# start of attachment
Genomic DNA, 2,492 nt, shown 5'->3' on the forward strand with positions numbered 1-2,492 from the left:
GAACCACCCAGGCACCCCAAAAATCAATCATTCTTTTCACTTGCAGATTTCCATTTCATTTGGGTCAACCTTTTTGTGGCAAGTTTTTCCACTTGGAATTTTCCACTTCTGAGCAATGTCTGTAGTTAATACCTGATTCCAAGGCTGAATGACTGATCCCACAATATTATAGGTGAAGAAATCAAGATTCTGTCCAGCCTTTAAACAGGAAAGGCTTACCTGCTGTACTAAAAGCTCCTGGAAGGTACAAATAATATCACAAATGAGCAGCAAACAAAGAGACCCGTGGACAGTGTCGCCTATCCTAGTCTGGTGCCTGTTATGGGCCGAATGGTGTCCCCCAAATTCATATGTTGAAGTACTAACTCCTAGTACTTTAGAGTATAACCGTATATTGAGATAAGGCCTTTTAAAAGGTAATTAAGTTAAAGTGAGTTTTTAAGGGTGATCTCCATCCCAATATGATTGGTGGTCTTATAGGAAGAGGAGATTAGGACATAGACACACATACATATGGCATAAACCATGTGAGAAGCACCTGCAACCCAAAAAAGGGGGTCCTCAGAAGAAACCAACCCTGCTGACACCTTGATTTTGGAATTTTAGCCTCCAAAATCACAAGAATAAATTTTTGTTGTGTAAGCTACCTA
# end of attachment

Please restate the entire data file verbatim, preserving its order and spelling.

Genomic DNA, 2,492 nt, shown 5'->3' on the forward strand with positions numbered 1-2,492 from the left:
GAACCACCCAGGCACCCCAAAAATCAATCATTCTTTTCACTTGCAGATTTCCATTTCATTTGGGTCAACCTTTTTGTGGCAAGTTTTTCCACTTGGAATTTTCCACTTCTGAGCAATGTCTGTAGTTAATACCTGATTCCAAGGCTGAATGACTGATCCCACAATATTATAGGTGAAGAAATCAAGATTCTGTCCAGCCTTTAAACAGGAAAGGCTTACCTGCTGTACTAAAAGCTCCTGGAAGGTACAAATAATATCACAAATGAGCAGCAAACAAAGAGACCCGTGGACAGTGTCGCCTATCCTAGTCTGGTGCCTGTTATGGGCCGAATGGTGTCCCCCAAATTCATATGTTGAAGTACTAACTCCTAGTACTTTAGAGTATAACCGTATATTGAGATAAGGCCTTTTAAAAGGTAATTAAGTTAAAGTGAGTTTTTAAGGGTGATCTCCATCCCAATATGATTGGTGGTCTTATAGGAAGAGGAGATTAGGACATAGACACACATACATATGGCATAAACCATGTGAGAAGCACCTGCAACCCAAAAAAGGGGGTCCTCAGAAGAAACCAACCCTGCTGACACCTTGATTTTGGAATTTTAGCCTCCAAAATCACAAGAATAAATTTTTGTTGTGTAAGCTACCTA